Tax Tips for Military This Armed Forces Day
We’d like to give thanks to our dedicated military members this Armed Forces Day. In celebration of you, here are some tips from Ginita Wall to help you save more money for you and your family.
Military life can be tough on your wallet, especially if you have a family back home that depends on your financial support. Here are some ways to take advantage of the tax benefits for the military through special rules just for you.
Combat pay. Though all income is generally taxable, if you serve in a combat zone for any part of a month, your income for that month is exempt from federal taxes.
Other pay. If you receive uniforms or a uniform allowance, that isn’t taxable income to you. It doesn’t stop there – you don’t have to pay tax on moving and storage expenses provided by the government, legal assistance, commissary discounts, professional education, survivor benefit and life insurance premiums, and basic allowances for housing and assistance.
But wait, there’s more! Travel allowances are not taxable, either, including transportation for you and your family during ship inactivation, per diem travel allowances, leave between overseas tours, space-available travel on government aircraft, and round trip travel for dependent students.
The list goes on. Medical and dependent benefits provided by the military aren’t taxable, including medical and dental care and dependent-care assistance program coverage. You can also exclude reenlistment bonuses, pay for accrued leave and student loan repayments.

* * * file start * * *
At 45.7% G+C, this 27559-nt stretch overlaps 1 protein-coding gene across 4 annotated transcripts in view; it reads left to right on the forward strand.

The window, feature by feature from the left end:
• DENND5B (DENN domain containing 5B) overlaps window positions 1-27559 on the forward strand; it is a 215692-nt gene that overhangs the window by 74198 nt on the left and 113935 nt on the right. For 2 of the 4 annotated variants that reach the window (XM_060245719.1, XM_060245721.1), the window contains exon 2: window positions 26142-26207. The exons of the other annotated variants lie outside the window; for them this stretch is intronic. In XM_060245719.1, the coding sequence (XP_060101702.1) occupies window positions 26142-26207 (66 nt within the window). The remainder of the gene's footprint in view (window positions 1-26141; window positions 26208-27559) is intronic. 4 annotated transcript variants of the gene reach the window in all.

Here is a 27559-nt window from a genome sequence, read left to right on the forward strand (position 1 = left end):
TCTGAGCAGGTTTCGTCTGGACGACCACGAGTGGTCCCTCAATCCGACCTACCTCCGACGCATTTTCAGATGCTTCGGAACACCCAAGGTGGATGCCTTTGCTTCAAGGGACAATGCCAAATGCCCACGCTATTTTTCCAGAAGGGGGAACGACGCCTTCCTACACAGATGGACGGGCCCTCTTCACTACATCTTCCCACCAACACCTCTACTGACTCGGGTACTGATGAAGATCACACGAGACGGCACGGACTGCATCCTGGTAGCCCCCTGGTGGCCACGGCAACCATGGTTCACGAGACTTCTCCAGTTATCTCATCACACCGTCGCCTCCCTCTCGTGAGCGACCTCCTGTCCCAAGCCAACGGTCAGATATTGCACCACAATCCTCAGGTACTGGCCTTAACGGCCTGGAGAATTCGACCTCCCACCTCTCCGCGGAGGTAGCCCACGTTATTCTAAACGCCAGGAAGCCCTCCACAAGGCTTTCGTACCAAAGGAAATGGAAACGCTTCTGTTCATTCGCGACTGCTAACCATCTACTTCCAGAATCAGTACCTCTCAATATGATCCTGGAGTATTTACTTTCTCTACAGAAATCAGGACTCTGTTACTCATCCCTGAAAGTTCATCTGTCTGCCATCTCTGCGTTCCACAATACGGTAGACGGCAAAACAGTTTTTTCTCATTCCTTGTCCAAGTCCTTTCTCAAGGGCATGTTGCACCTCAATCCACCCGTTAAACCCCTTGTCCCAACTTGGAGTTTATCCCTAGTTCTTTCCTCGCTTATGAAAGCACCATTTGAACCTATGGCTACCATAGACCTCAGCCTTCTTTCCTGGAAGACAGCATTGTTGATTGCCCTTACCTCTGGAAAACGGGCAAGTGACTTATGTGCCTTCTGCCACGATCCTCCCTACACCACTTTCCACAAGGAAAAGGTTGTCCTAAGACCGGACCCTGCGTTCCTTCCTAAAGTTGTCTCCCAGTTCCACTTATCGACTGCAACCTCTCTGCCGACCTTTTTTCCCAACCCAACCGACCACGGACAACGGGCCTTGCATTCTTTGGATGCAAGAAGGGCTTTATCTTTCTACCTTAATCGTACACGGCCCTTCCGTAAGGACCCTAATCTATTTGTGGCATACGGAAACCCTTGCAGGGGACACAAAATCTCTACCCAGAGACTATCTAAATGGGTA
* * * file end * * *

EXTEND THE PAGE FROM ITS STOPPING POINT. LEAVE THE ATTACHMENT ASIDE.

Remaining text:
Special benefits for reservists. If you are a military reservist, you can take early withdrawals from IRA and 401(k) accounts without penalty if you meet certain conditions. To qualify for this exemption, you must have been called to active duty after Sept. 11, 2001 for more than 179 days, and you must make the withdrawal while you are on active duty.
There are more benefits for reservists. If you are a member of the reserves, you can deduct your unreimbursed travel expenses in connection with your service as an adjustment to income rather than as an itemized deduction, as long as the travel was more than 100 miles from home.
Reservists who are prohibited from wearing certain uniforms when off duty can deduct the cost to buy and maintain those uniforms, reduced by any uniform allowance or reimbursement received.
Extension of Filing Deadlines for Those Serving in Combat Zones. Members of the military serving in combat zones get an automatic 180-day extension from the IRS for filing tax returns, paying taxes and filing refund claims.
The automatic extension also applies to making qualified contributions to an IRA. And if you are serving away from home, your spouse doesn’t have to wait until you return to file your tax return. Your spouse can use a power of attorney to file a joint return on your behalf.
It may be tempting to use these tax savings to improve your current lifestyle, but stash away as much as you can for future needs. That will ease your life when you return, and your eventual transition to civilian life.